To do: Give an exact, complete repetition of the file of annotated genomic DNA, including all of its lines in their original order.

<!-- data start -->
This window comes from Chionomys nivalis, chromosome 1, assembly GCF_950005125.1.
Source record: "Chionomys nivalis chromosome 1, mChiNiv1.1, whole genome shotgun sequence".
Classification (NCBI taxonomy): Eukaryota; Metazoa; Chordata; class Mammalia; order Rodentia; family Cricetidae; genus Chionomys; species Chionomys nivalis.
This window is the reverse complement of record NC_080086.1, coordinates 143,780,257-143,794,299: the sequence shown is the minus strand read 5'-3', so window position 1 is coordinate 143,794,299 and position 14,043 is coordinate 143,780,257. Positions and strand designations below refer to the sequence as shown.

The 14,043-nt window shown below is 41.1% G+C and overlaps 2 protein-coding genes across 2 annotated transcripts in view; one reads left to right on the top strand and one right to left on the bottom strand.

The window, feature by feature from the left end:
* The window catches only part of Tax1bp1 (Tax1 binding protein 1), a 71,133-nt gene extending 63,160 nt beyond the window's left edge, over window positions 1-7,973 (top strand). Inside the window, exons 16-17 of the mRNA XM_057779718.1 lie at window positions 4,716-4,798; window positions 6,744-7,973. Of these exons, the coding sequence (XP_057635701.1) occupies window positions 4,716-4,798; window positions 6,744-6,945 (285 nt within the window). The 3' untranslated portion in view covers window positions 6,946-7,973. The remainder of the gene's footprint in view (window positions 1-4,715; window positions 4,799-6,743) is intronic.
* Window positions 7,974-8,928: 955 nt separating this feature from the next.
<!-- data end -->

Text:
This window comes from Chionomys nivalis, chromosome 1, assembly GCF_950005125.1.
Source record: "Chionomys nivalis chromosome 1, mChiNiv1.1, whole genome shotgun sequence".
Classification (NCBI taxonomy): Eukaryota; Metazoa; Chordata; class Mammalia; order Rodentia; family Cricetidae; genus Chionomys; species Chionomys nivalis.
This window is the reverse complement of record NC_080086.1, coordinates 143,780,257-143,794,299: the sequence shown is the minus strand read 5'-3', so window position 1 is coordinate 143,794,299 and position 14,043 is coordinate 143,780,257. Positions and strand designations below refer to the sequence as shown.

The 14,043-nt window shown below is 41.1% G+C and overlaps 2 protein-coding genes across 2 annotated transcripts in view; one reads left to right on the top strand and one right to left on the bottom strand.

The window, feature by feature from the left end:
* The window catches only part of Tax1bp1 (Tax1 binding protein 1), a 71,133-nt gene extending 63,160 nt beyond the window's left edge, over window positions 1-7,973 (top strand). Inside the window, exons 16-17 of the mRNA XM_057779718.1 lie at window positions 4,716-4,798; window positions 6,744-7,973. Of these exons, the coding sequence (XP_057635701.1) occupies window positions 4,716-4,798; window positions 6,744-6,945 (285 nt within the window). The 3' untranslated portion in view covers window positions 6,946-7,973. The remainder of the gene's footprint in view (window positions 1-4,715; window positions 4,799-6,743) is intronic.
* Window positions 7,974-8,928: 955 nt separating this feature from the next.